If you struggle a bit with melee combat in PST, or if you want to start the game with an 18 strength and be catapulted directly to 19, then it can make sense to get your first specialization bonus as a fighter even if you're planning to be a mage or thief for the rest of the game. Otherwise, there's something to be said for getting both specialization bonuses in the same class because you receive extra benefits for doing so.

    For your first specialization bonus (at 7th level), you get +1 to STR/INT/DEX (depending on your class) and if you are a fighter, you also gain the ability to put one additional proficiency point into a weapon. For your second specialization bonus (at 12th level), you get the same thing. So for example, if you first reach level 7 as a fighter and first reach level 12 as a mage, then your total specialization bonus would be +1 STR, +1 INT, and the ability to put one extra proficiency point into a weapon.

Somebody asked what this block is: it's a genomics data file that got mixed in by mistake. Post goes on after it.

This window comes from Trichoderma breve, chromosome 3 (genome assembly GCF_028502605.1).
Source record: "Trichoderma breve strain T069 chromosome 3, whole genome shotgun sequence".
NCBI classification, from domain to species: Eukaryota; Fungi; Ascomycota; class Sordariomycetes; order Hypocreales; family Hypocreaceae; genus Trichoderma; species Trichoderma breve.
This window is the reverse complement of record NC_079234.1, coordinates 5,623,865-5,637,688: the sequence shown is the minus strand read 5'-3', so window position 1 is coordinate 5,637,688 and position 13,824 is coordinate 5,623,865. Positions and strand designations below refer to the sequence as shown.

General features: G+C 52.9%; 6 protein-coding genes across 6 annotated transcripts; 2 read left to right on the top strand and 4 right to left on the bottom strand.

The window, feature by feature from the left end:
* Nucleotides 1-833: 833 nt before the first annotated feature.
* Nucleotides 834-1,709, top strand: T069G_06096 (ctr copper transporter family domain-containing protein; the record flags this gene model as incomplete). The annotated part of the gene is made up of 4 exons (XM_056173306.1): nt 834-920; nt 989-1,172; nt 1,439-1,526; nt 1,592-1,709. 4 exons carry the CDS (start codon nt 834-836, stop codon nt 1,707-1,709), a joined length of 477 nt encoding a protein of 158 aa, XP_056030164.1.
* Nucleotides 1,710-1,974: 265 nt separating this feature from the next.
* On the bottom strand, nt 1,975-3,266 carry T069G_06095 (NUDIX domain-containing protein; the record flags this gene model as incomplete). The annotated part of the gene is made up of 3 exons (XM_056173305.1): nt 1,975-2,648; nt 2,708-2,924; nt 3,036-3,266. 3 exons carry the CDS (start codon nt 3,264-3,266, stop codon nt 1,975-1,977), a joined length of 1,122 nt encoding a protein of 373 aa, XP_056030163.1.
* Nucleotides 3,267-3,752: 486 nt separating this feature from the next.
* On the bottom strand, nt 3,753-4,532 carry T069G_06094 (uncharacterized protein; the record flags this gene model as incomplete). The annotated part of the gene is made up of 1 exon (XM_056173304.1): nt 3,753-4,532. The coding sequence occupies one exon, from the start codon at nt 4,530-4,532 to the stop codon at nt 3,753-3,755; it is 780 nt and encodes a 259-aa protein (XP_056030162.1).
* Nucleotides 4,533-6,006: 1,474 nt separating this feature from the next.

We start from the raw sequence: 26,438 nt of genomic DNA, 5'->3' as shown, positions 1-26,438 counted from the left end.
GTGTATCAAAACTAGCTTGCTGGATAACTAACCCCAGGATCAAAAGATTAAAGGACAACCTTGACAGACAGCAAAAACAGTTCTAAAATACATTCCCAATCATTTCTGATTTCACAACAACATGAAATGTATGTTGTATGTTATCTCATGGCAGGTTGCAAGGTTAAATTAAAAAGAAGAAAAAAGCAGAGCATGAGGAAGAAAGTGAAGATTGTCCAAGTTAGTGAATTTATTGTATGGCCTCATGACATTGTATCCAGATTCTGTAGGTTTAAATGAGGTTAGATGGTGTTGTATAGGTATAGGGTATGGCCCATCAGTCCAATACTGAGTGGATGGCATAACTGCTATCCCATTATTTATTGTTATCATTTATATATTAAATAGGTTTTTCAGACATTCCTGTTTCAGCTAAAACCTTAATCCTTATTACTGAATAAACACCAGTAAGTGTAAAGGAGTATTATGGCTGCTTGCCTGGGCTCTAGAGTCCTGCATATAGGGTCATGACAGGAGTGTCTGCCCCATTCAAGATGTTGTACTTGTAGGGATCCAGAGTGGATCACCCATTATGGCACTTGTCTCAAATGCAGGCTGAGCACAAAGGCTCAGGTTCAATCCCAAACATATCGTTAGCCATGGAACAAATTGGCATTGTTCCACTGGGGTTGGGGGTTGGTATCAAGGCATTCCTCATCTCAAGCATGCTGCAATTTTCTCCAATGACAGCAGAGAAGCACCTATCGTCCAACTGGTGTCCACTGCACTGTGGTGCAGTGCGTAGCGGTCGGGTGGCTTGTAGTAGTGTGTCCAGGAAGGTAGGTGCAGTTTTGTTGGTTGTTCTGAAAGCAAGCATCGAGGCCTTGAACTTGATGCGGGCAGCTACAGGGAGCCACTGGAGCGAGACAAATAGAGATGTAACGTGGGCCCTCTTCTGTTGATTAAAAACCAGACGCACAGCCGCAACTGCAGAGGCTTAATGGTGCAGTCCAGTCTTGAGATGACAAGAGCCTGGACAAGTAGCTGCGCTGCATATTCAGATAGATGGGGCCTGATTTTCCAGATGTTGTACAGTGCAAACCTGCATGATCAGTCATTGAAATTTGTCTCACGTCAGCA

You also receive extra rewards if you receive both specialization bonuses from the same class, which the game calls "double specialization":

    Double specialization as fighter: +1 CON, +3 hit points
    Double specialization as mage: +1 INT, +1 WIS, and +5 to your lore score
    Double specialization as thief: +1 DEX and +1 to your luck score

    So if you double specialize as a mage, you receive a total of 4 stat points: 1 INT for your 7th level specialization, 1 INT for your 12th level specialization, and 1 INT/WIS for having gotten both of your specializations in the same class. Whereas if you mix-and-match fighter and mage, you only receive 2 stat points.

    Additionally, there are a couple of places in the game where you receive a small in-game benefit from double specialization. Two that come to mind are Fell's (where an extra tattoo becomes available) and the Pillar of Skulls (where one of your options for receiving an answer from the Pillar becomes less costly).